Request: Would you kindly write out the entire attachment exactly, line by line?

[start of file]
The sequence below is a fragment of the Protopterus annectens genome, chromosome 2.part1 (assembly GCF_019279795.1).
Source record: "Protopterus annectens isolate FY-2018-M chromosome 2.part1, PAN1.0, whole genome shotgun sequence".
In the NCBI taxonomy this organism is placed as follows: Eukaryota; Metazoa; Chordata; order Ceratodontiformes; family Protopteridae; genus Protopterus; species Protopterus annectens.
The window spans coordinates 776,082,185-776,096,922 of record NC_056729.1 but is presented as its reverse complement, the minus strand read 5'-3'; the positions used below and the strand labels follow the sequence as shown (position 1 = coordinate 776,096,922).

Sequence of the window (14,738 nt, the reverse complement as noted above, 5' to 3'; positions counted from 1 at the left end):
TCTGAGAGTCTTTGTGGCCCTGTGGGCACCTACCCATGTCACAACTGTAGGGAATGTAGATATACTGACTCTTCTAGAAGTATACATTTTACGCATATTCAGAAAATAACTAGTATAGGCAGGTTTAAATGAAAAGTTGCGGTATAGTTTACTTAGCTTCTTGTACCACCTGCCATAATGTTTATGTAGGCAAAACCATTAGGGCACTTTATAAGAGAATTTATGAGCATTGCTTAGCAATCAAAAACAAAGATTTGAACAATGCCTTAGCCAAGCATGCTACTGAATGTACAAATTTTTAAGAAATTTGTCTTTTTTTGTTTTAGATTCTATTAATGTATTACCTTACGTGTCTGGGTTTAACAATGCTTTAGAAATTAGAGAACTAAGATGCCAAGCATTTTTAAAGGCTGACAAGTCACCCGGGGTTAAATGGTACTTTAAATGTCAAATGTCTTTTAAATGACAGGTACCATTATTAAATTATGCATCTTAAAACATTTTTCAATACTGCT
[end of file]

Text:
The sequence below is a fragment of the Protopterus annectens genome, chromosome 2.part1 (assembly GCF_019279795.1).
Source record: "Protopterus annectens isolate FY-2018-M chromosome 2.part1, PAN1.0, whole genome shotgun sequence".
In the NCBI taxonomy this organism is placed as follows: Eukaryota; Metazoa; Chordata; order Ceratodontiformes; family Protopteridae; genus Protopterus; species Protopterus annectens.
The window spans coordinates 776,082,185-776,096,922 of record NC_056729.1 but is presented as its reverse complement, the minus strand read 5'-3'; the positions used below and the strand labels follow the sequence as shown (position 1 = coordinate 776,096,922).

Sequence of the window (14,738 nt, the reverse complement as noted above, 5' to 3'; positions counted from 1 at the left end):
TCTGAGAGTCTTTGTGGCCCTGTGGGCACCTACCCATGTCACAACTGTAGGGAATGTAGATATACTGACTCTTCTAGAAGTATACATTTTACGCATATTCAGAAAATAACTAGTATAGGCAGGTTTAAATGAAAAGTTGCGGTATAGTTTACTTAGCTTCTTGTACCACCTGCCATAATGTTTATGTAGGCAAAACCATTAGGGCACTTTATAAGAGAATTTATGAGCATTGCTTAGCAATCAAAAACAAAGATTTGAACAATGCCTTAGCCAAGCATGCTACTGAATGTACAAATTTTTAAGAAATTTGTCTTTTTTTGTTTTAGATTCTATTAATGTATTACCTTACGTGTCTGGGTTTAACAATGCTTTAGAAATTAGAGAACTAAGATGCCAAGCATTTTTAAAGGCTGACAAGTCACCCGGGGTTAAATGGTACTTTAAATGTCAAATGTCTTTTAAATGACAGGTACCATTATTAAATTATGCATCTTAAAACATTTTTCAATACTGCT